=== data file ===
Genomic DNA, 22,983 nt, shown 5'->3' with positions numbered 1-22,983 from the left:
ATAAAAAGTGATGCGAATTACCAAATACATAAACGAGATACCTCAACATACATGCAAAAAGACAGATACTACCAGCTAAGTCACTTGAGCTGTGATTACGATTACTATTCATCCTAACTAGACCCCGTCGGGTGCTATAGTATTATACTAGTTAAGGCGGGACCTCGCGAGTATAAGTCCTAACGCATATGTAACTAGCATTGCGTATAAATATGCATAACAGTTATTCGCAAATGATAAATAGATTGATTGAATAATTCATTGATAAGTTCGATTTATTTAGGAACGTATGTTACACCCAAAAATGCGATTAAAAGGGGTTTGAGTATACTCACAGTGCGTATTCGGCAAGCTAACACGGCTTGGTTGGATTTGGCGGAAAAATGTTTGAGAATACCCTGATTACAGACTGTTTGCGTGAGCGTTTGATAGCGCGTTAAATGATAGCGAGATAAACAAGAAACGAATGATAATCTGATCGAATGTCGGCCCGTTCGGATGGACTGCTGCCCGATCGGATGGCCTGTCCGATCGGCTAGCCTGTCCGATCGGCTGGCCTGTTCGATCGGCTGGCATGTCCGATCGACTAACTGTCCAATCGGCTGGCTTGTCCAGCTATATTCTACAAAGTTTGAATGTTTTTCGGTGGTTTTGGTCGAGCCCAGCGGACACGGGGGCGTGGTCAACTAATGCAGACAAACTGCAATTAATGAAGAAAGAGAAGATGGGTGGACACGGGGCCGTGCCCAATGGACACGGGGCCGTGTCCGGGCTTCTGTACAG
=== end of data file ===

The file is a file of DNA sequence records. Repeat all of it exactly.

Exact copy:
Genomic DNA, 22,983 nt, shown 5'->3' with positions numbered 1-22,983 from the left:
ATAAAAAGTGATGCGAATTACCAAATACATAAACGAGATACCTCAACATACATGCAAAAAGACAGATACTACCAGCTAAGTCACTTGAGCTGTGATTACGATTACTATTCATCCTAACTAGACCCCGTCGGGTGCTATAGTATTATACTAGTTAAGGCGGGACCTCGCGAGTATAAGTCCTAACGCATATGTAACTAGCATTGCGTATAAATATGCATAACAGTTATTCGCAAATGATAAATAGATTGATTGAATAATTCATTGATAAGTTCGATTTATTTAGGAACGTATGTTACACCCAAAAATGCGATTAAAAGGGGTTTGAGTATACTCACAGTGCGTATTCGGCAAGCTAACACGGCTTGGTTGGATTTGGCGGAAAAATGTTTGAGAATACCCTGATTACAGACTGTTTGCGTGAGCGTTTGATAGCGCGTTAAATGATAGCGAGATAAACAAGAAACGAATGATAATCTGATCGAATGTCGGCCCGTTCGGATGGACTGCTGCCCGATCGGATGGCCTGTCCGATCGGCTAGCCTGTCCGATCGGCTGGCCTGTTCGATCGGCTGGCATGTCCGATCGACTAACTGTCCAATCGGCTGGCTTGTCCAGCTATATTCTACAAAGTTTGAATGTTTTTCGGTGGTTTTGGTCGAGCCCAGCGGACACGGGGGCGTGGTCAACTAATGCAGACAAACTGCAATTAATGAAGAAAGAGAAGATGGGTGGACACGGGGCCGTGCCCAATGGACACGGGGCCGTGTCCGGGCTTCTGTACAG